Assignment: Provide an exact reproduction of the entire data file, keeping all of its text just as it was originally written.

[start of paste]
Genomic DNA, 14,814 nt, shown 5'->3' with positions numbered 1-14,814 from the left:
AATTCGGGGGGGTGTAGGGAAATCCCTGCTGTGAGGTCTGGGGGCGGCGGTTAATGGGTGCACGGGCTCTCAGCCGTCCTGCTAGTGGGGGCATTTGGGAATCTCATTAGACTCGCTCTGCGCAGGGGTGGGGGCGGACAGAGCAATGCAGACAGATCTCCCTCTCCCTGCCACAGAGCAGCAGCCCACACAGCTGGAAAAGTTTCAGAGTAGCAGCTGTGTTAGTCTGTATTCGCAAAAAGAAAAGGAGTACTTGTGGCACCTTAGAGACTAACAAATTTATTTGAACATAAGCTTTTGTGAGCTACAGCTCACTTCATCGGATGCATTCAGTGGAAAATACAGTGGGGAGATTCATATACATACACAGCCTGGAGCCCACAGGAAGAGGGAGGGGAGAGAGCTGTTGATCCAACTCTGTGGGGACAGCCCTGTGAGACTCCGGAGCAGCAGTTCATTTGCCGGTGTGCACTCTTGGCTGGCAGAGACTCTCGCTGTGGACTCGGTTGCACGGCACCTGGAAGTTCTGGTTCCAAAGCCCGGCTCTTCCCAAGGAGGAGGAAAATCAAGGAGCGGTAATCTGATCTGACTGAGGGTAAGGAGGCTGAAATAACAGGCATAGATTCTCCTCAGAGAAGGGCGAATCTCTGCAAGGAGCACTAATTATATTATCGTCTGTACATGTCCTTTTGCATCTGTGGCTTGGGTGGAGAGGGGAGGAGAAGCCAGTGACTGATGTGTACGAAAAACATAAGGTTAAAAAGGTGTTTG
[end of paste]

Genomic DNA, 14,814 nt, shown 5'->3' with positions numbered 1-14,814 from the left:
AATTCGGGGGGGTGTAGGGAAATCCCTGCTGTGAGGTCTGGGGGCGGCGGTTAATGGGTGCACGGGCTCTCAGCCGTCCTGCTAGTGGGGGCATTTGGGAATCTCATTAGACTCGCTCTGCGCAGGGGTGGGGGCGGACAGAGCAATGCAGACAGATCTCCCTCTCCCTGCCACAGAGCAGCAGCCCACACAGCTGGAAAAGTTTCAGAGTAGCAGCTGTGTTAGTCTGTATTCGCAAAAAGAAAAGGAGTACTTGTGGCACCTTAGAGACTAACAAATTTATTTGAACATAAGCTTTTGTGAGCTACAGCTCACTTCATCGGATGCATTCAGTGGAAAATACAGTGGGGAGATTCATATACATACACAGCCTGGAGCCCACAGGAAGAGGGAGGGGAGAGAGCTGTTGATCCAACTCTGTGGGGACAGCCCTGTGAGACTCCGGAGCAGCAGTTCATTTGCCGGTGTGCACTCTTGGCTGGCAGAGACTCTCGCTGTGGACTCGGTTGCACGGCACCTGGAAGTTCTGGTTCCAAAGCCCGGCTCTTCCCAAGGAGGAGGAAAATCAAGGAGCGGTAATCTGATCTGACTGAGGGTAAGGAGGCTGAAATAACAGGCATAGATTCTCCTCAGAGAAGGGCGAATCTCTGCAAGGAGCACTAATTATATTATCGTCTGTACATGTCCTTTTGCATCTGTGGCTTGGGTGGAGAGGGGAGGAGAAGCCAGTGACTGATGTGTACGAAAAACATAAGGTTAAAAAGGTGTTTG